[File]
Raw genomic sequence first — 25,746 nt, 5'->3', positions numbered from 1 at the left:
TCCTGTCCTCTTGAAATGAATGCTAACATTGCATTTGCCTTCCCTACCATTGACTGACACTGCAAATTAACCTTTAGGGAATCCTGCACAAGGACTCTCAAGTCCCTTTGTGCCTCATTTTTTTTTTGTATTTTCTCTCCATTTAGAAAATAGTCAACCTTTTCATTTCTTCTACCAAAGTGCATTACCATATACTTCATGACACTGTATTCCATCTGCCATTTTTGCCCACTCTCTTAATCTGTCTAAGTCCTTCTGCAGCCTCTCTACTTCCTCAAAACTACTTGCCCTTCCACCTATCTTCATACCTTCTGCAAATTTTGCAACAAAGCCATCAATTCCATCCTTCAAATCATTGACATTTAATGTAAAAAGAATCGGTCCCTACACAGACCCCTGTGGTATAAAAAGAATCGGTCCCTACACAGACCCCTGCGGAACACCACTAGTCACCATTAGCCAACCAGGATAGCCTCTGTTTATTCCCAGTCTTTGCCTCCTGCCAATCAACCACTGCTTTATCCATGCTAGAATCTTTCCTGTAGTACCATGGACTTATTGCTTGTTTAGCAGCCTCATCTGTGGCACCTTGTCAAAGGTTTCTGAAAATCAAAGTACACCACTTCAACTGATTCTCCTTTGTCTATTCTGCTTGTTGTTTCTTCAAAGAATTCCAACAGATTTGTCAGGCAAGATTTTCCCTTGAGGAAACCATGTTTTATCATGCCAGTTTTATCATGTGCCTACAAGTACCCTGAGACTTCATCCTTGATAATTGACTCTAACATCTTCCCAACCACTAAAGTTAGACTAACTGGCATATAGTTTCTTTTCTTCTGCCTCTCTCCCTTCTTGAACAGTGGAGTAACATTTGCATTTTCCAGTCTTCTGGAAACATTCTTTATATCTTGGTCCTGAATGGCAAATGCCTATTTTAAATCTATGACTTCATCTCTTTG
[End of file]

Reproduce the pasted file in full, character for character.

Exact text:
Raw genomic sequence first — 25,746 nt, 5'->3', positions numbered from 1 at the left:
TCCTGTCCTCTTGAAATGAATGCTAACATTGCATTTGCCTTCCCTACCATTGACTGACACTGCAAATTAACCTTTAGGGAATCCTGCACAAGGACTCTCAAGTCCCTTTGTGCCTCATTTTTTTTTTGTATTTTCTCTCCATTTAGAAAATAGTCAACCTTTTCATTTCTTCTACCAAAGTGCATTACCATATACTTCATGACACTGTATTCCATCTGCCATTTTTGCCCACTCTCTTAATCTGTCTAAGTCCTTCTGCAGCCTCTCTACTTCCTCAAAACTACTTGCCCTTCCACCTATCTTCATACCTTCTGCAAATTTTGCAACAAAGCCATCAATTCCATCCTTCAAATCATTGACATTTAATGTAAAAAGAATCGGTCCCTACACAGACCCCTGTGGTATAAAAAGAATCGGTCCCTACACAGACCCCTGCGGAACACCACTAGTCACCATTAGCCAACCAGGATAGCCTCTGTTTATTCCCAGTCTTTGCCTCCTGCCAATCAACCACTGCTTTATCCATGCTAGAATCTTTCCTGTAGTACCATGGACTTATTGCTTGTTTAGCAGCCTCATCTGTGGCACCTTGTCAAAGGTTTCTGAAAATCAAAGTACACCACTTCAACTGATTCTCCTTTGTCTATTCTGCTTGTTGTTTCTTCAAAGAATTCCAACAGATTTGTCAGGCAAGATTTTCCCTTGAGGAAACCATGTTTTATCATGCCAGTTTTATCATGTGCCTACAAGTACCCTGAGACTTCATCCTTGATAATTGACTCTAACATCTTCCCAACCACTAAAGTTAGACTAACTGGCATATAGTTTCTTTTCTTCTGCCTCTCTCCCTTCTTGAACAGTGGAGTAACATTTGCATTTTCCAGTCTTCTGGAAACATTCTTTATATCTTGGTCCTGAATGGCAAATGCCTATTTTAAATCTATGACTTCATCTCTTTG